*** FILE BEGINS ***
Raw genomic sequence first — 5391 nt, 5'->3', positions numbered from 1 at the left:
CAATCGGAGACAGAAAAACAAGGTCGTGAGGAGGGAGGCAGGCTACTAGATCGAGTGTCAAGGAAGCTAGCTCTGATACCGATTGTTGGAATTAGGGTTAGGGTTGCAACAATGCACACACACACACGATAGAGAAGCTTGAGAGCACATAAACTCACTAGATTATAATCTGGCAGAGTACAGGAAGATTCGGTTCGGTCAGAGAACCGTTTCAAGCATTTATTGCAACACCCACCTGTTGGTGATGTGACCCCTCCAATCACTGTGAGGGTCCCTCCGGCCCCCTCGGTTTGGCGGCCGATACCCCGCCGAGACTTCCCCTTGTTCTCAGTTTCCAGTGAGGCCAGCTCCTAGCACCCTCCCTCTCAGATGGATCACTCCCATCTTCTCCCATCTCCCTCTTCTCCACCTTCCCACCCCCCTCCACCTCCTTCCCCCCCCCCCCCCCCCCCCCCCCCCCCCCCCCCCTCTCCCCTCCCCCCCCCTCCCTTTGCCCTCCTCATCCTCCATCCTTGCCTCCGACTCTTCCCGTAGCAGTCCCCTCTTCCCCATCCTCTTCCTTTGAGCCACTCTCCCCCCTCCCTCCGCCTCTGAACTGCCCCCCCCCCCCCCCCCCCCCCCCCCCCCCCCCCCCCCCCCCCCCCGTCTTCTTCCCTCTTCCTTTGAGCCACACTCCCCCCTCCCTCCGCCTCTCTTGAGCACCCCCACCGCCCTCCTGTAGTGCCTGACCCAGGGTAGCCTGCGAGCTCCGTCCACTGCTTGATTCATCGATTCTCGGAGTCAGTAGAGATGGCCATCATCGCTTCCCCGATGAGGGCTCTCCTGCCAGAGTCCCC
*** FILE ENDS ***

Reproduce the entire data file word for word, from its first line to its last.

Raw genomic sequence first — 5391 nt, 5'->3', positions numbered from 1 at the left:
CAATCGGAGACAGAAAAACAAGGTCGTGAGGAGGGAGGCAGGCTACTAGATCGAGTGTCAAGGAAGCTAGCTCTGATACCGATTGTTGGAATTAGGGTTAGGGTTGCAACAATGCACACACACACACGATAGAGAAGCTTGAGAGCACATAAACTCACTAGATTATAATCTGGCAGAGTACAGGAAGATTCGGTTCGGTCAGAGAACCGTTTCAAGCATTTATTGCAACACCCACCTGTTGGTGATGTGACCCCTCCAATCACTGTGAGGGTCCCTCCGGCCCCCTCGGTTTGGCGGCCGATACCCCGCCGAGACTTCCCCTTGTTCTCAGTTTCCAGTGAGGCCAGCTCCTAGCACCCTCCCTCTCAGATGGATCACTCCCATCTTCTCCCATCTCCCTCTTCTCCACCTTCCCACCCCCCTCCACCTCCTTCCCCCCCCCCCCCCCCCCCCCCCCCCCCCCCCCCCTCTCCCCTCCCCCCCCCTCCCTTTGCCCTCCTCATCCTCCATCCTTGCCTCCGACTCTTCCCGTAGCAGTCCCCTCTTCCCCATCCTCTTCCTTTGAGCCACTCTCCCCCCTCCCTCCGCCTCTGAACTGCCCCCCCCCCCCCCCCCCCCCCCCCCCCCCCCCCCCCCCCCCCCCCGTCTTCTTCCCTCTTCCTTTGAGCCACACTCCCCCCTCCCTCCGCCTCTCTTGAGCACCCCCACCGCCCTCCTGTAGTGCCTGACCCAGGGTAGCCTGCGAGCTCCGTCCACTGCTTGATTCATCGATTCTCGGAGTCAGTAGAGATGGCCATCATCGCTTCCCCGATGAGGGCTCTCCTGCCAGAGTCCCC